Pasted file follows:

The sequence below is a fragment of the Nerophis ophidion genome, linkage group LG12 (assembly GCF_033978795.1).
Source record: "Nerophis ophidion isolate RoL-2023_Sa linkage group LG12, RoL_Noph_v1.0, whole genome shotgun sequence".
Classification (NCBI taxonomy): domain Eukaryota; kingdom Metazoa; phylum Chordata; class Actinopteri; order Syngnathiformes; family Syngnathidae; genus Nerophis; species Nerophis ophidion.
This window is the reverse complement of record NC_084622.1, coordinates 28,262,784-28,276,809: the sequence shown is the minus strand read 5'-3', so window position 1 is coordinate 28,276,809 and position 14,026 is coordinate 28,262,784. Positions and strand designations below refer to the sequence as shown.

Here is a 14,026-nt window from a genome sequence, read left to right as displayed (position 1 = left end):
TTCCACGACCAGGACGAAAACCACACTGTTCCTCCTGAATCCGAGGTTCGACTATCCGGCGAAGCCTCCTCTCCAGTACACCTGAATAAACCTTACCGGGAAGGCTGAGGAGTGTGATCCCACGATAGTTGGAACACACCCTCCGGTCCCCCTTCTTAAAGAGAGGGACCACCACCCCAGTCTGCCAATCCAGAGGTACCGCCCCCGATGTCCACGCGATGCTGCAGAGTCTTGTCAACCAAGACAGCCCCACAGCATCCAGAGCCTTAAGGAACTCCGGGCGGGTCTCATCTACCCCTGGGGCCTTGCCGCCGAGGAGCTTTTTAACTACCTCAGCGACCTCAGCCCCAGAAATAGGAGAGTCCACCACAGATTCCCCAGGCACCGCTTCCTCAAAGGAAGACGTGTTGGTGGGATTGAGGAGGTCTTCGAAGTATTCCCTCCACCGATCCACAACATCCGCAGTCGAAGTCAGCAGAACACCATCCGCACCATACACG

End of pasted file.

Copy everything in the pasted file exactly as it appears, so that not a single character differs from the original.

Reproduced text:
The sequence below is a fragment of the Nerophis ophidion genome, linkage group LG12 (assembly GCF_033978795.1).
Source record: "Nerophis ophidion isolate RoL-2023_Sa linkage group LG12, RoL_Noph_v1.0, whole genome shotgun sequence".
Classification (NCBI taxonomy): domain Eukaryota; kingdom Metazoa; phylum Chordata; class Actinopteri; order Syngnathiformes; family Syngnathidae; genus Nerophis; species Nerophis ophidion.
This window is the reverse complement of record NC_084622.1, coordinates 28,262,784-28,276,809: the sequence shown is the minus strand read 5'-3', so window position 1 is coordinate 28,276,809 and position 14,026 is coordinate 28,262,784. Positions and strand designations below refer to the sequence as shown.

Here is a 14,026-nt window from a genome sequence, read left to right as displayed (position 1 = left end):
TTCCACGACCAGGACGAAAACCACACTGTTCCTCCTGAATCCGAGGTTCGACTATCCGGCGAAGCCTCCTCTCCAGTACACCTGAATAAACCTTACCGGGAAGGCTGAGGAGTGTGATCCCACGATAGTTGGAACACACCCTCCGGTCCCCCTTCTTAAAGAGAGGGACCACCACCCCAGTCTGCCAATCCAGAGGTACCGCCCCCGATGTCCACGCGATGCTGCAGAGTCTTGTCAACCAAGACAGCCCCACAGCATCCAGAGCCTTAAGGAACTCCGGGCGGGTCTCATCTACCCCTGGGGCCTTGCCGCCGAGGAGCTTTTTAACTACCTCAGCGACCTCAGCCCCAGAAATAGGAGAGTCCACCACAGATTCCCCAGGCACCGCTTCCTCAAAGGAAGACGTGTTGGTGGGATTGAGGAGGTCTTCGAAGTATTCCCTCCACCGATCCACAACATCCGCAGTCGAAGTCAGCAGAACACCATCCGCACCATACACG